MS qualified and started making trial payments, but B of A never sent her anything in writing. She kept making trial payments. Every few months we would have to update the file with new bank statements and pay stubs. But no modification resulted. The answer was always: It’s still in processing.
Over time MS’s income started to recover and increase. That meant that the numbers no longer favored a good modification. I think this is part of B of A’s strategy: Stall until income rises and the borrower is no longer qualified.
The moral of the story is that once a borrower gets into a trial payment program, he should push for finalization.
Under the new rules one has to prove income in writing, not orally over the phone. Once a borrower is put into a trial payment program, and as long as the borrower makes the trial payments, the lender no longer can ask for more proof of income. Thus, if income rises, the borrower does not lose his qualification. Page 77 of the MHA Handbook says:
The trial period is three months in duration (or longer if necessary to comply with applicable contractual obligations) and governed by terms set forth in the TPP Notice. Borrowers who make all trial period payments timely and who satisfy all other trial period requirements will be offered a permanent modification.
It is not absolutely clear here that no further proof regarding income can be required after one enters a trial payment program, but that is the apparent meaning. Also, in my experience, it is the custom. I have never had a lender require more income proof once a borrower entered a trial payment program.
Unfortunately, B of A has thousands of borrowers who were put into trial payment programs without their proving their income. So when it comes time to finalize their modifications, they have to prove their income. If their income has risen or fallen, they may be out of luck.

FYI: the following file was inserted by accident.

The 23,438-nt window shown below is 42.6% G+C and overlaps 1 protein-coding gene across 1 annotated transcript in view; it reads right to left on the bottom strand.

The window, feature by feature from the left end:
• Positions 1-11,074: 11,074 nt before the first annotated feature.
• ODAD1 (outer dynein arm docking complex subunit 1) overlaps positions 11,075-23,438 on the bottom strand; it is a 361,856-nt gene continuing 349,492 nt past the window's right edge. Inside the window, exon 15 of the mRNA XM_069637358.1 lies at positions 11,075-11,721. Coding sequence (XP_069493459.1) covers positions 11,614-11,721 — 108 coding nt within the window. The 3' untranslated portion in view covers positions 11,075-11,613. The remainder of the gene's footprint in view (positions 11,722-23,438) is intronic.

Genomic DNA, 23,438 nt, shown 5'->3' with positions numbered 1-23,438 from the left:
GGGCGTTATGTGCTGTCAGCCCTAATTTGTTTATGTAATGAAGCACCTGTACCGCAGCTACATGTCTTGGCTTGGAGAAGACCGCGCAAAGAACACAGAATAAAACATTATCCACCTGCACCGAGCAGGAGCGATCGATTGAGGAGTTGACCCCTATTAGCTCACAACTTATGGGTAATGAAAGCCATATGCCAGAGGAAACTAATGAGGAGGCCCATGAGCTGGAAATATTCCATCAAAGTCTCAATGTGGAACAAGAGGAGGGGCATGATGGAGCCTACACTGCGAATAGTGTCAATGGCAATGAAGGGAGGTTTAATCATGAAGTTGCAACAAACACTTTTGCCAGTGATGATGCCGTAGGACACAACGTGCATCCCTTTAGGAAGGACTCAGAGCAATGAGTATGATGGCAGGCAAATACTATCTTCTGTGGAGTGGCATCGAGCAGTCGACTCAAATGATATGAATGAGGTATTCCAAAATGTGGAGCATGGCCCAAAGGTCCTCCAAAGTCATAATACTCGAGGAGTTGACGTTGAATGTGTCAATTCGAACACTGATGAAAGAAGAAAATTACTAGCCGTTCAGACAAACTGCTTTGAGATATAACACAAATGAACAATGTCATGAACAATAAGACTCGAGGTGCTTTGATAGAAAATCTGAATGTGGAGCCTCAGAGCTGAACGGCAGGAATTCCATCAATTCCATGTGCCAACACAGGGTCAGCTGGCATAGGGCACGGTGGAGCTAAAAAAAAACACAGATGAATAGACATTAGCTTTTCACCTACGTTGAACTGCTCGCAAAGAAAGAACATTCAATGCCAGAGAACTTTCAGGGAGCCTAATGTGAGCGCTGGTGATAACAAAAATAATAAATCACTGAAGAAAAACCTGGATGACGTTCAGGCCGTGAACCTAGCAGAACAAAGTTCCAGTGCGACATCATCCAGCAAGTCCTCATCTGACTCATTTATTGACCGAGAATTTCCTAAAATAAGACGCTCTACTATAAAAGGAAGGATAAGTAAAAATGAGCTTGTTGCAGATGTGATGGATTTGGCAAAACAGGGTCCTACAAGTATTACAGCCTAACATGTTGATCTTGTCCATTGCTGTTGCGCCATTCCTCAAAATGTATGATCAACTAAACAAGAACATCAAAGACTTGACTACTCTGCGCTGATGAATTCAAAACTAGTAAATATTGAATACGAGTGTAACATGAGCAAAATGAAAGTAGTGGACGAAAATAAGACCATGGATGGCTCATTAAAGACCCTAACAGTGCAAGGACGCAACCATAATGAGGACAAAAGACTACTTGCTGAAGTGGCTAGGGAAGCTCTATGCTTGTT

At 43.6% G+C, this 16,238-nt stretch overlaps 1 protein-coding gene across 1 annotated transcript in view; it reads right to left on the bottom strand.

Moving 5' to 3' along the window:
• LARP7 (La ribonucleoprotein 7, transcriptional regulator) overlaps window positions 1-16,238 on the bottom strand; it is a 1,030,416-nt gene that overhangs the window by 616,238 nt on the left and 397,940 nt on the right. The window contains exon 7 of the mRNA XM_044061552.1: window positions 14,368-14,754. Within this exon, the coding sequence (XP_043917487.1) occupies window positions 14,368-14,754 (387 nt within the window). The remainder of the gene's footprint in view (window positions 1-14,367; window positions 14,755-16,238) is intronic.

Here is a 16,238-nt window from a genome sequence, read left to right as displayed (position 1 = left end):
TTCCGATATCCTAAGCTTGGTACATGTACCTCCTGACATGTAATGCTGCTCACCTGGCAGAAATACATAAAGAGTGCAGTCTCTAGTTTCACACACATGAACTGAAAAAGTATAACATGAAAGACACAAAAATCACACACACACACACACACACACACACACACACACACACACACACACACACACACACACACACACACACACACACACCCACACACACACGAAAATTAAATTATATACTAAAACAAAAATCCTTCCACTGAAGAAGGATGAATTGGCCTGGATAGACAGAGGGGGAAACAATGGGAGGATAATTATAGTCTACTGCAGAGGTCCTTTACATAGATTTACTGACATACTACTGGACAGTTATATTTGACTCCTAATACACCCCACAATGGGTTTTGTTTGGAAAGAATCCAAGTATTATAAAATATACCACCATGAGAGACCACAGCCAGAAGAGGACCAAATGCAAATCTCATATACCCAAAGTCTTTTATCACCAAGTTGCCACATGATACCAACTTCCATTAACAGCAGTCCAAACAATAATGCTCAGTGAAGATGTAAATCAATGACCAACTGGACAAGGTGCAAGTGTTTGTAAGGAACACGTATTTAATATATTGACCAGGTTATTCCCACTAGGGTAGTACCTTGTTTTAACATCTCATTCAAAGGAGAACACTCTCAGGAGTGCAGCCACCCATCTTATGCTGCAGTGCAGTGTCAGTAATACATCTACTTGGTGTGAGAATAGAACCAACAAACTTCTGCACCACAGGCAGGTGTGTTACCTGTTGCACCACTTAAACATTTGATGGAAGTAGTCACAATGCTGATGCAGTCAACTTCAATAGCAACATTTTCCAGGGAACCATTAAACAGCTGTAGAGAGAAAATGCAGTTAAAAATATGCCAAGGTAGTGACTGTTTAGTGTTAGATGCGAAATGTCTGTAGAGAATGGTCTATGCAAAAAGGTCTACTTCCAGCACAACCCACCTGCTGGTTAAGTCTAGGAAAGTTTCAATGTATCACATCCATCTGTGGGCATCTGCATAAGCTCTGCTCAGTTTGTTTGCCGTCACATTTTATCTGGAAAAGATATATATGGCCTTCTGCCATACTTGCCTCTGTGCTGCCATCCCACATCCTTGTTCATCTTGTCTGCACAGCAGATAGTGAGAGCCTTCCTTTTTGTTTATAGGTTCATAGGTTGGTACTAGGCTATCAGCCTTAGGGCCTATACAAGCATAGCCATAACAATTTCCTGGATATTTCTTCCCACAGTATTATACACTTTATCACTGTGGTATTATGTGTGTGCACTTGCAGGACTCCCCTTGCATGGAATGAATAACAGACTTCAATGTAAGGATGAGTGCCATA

See MS’s modification here.
HMH came to me following a financial hardship. He faced high payments on his Bank of America serviced loan, with a rate of 5.625. The investor is Fannie Mae.
HMH is self-employed as a taxi driver. He also owns a rental house in Brooklyn, which breaks even or makes a small profit. He also owns a taxi in Brooklyn, and it has a mortgage against it. The rent on the taxi is roughly the amount of the mortgage payments.
These self-employed situations are always a challenge.
The result was satisfactory. HMH got a 2.0% rate with a 40-year amortization. There was no principal reduction first because Fannie Mae does not give principal reductions (although it sometimes gives principal forbearance) and second because his house is worth approximately what he owes on it.
The client was pleased.
See HMH’s modification here.
Now, more about just how bad Bank of America once was.
Bank of America processors toll me that they were getting 120,000 “requests” per day. To get down to issuing a modification, they were taking the longest of any lender or servicer that we worked with. I typically had several clients who were in trial modifications for far more than the three months called for in the trial payment plan. Bank of America just kept saying: Keep paying and we will get around to you.
Further, Bank of America was actively discouraging clients from utilizing the services of an attorney or other third-party modification company. I believe this is bad faith action that could subject Bank of America to suit.
According to the Washington Post, J.P. Morgan Chase in 2009 had modified 20 percent of its borrowers, Morgan Stanley’s Saxon Mortgage Services has modified 25 percent, Citigroup has modified 15 percent, Wells Fargo has modified 6 percent and Bank of America, probably the worst of all economic offenders (next to the unrepentantly greedy Goldman Sachs, that is) had modified a paltry 4 percent.